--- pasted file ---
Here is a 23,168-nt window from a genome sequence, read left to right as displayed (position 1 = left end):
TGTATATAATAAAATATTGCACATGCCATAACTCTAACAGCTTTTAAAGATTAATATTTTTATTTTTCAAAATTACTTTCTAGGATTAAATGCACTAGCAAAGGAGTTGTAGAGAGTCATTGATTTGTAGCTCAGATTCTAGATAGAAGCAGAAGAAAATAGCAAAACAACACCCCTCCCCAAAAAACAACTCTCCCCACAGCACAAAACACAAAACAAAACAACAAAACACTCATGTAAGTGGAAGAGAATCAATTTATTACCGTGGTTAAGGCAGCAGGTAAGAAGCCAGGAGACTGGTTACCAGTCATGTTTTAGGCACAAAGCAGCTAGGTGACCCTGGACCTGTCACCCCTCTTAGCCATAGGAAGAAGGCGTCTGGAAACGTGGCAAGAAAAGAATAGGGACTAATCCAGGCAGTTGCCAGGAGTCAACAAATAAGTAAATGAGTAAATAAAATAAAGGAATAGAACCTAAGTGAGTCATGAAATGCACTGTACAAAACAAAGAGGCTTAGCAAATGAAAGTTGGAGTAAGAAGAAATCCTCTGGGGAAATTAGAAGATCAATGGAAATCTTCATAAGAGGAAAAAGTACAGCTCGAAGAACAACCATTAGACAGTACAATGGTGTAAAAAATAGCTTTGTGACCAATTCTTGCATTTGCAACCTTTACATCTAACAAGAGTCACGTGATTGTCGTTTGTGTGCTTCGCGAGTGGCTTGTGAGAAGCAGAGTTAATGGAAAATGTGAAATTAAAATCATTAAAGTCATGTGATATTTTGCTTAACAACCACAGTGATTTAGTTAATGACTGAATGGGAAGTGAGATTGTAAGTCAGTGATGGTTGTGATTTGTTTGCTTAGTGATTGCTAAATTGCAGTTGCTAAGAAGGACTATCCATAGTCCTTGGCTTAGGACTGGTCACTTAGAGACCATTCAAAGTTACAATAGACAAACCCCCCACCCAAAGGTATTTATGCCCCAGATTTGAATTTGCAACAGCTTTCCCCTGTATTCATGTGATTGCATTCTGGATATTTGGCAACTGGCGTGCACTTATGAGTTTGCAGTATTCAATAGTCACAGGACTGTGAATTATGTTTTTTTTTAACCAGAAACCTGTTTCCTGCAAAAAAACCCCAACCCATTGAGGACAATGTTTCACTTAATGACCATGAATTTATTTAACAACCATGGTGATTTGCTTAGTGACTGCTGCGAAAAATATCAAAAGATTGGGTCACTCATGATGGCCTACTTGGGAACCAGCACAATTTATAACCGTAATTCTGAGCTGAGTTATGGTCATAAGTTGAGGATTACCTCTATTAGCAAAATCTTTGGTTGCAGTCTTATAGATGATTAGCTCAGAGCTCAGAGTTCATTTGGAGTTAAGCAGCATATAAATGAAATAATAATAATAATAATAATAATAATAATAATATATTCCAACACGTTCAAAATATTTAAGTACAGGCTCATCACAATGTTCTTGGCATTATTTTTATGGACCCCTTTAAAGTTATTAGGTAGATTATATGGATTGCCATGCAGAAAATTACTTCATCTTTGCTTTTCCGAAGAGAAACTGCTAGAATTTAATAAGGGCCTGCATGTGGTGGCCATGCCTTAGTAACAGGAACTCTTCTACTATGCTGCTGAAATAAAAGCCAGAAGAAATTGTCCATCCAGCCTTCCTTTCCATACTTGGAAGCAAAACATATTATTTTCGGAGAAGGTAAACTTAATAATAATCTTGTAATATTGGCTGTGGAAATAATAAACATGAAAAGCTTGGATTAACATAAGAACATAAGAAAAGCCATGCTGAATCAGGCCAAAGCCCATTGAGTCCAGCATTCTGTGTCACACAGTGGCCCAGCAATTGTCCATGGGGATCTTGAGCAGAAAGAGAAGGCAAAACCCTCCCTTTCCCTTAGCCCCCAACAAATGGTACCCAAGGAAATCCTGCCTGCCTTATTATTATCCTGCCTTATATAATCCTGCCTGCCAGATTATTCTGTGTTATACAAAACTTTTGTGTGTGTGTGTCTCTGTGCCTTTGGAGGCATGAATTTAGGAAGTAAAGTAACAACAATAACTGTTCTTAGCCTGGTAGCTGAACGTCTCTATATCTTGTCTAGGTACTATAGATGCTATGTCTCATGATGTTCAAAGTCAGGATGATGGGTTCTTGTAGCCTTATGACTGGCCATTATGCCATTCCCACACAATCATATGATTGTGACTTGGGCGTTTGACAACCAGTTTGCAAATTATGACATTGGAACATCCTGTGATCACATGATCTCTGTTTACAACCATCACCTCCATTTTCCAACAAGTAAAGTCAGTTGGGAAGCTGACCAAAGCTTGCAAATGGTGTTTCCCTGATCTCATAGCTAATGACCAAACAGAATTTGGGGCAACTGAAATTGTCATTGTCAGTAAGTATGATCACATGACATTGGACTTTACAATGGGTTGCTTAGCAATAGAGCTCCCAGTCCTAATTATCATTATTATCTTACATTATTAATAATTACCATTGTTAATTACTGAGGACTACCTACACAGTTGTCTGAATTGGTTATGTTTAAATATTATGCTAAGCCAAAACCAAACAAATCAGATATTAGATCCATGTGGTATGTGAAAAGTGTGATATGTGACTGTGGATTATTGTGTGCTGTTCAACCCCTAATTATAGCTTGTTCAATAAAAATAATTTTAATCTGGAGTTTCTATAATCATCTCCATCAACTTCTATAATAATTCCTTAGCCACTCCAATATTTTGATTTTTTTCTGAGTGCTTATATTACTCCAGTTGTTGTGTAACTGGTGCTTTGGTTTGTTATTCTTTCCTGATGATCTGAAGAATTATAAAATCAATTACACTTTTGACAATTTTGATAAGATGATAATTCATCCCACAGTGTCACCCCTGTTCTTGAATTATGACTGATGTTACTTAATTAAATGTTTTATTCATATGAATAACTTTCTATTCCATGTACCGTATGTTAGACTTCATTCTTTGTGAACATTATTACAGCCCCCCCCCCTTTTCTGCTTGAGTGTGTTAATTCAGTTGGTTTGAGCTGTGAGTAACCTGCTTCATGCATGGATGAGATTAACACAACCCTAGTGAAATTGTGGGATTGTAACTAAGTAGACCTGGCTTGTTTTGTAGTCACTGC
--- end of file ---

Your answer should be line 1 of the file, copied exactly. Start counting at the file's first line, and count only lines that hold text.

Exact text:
Here is a 23,168-nt window from a genome sequence, read left to right as displayed (position 1 = left end):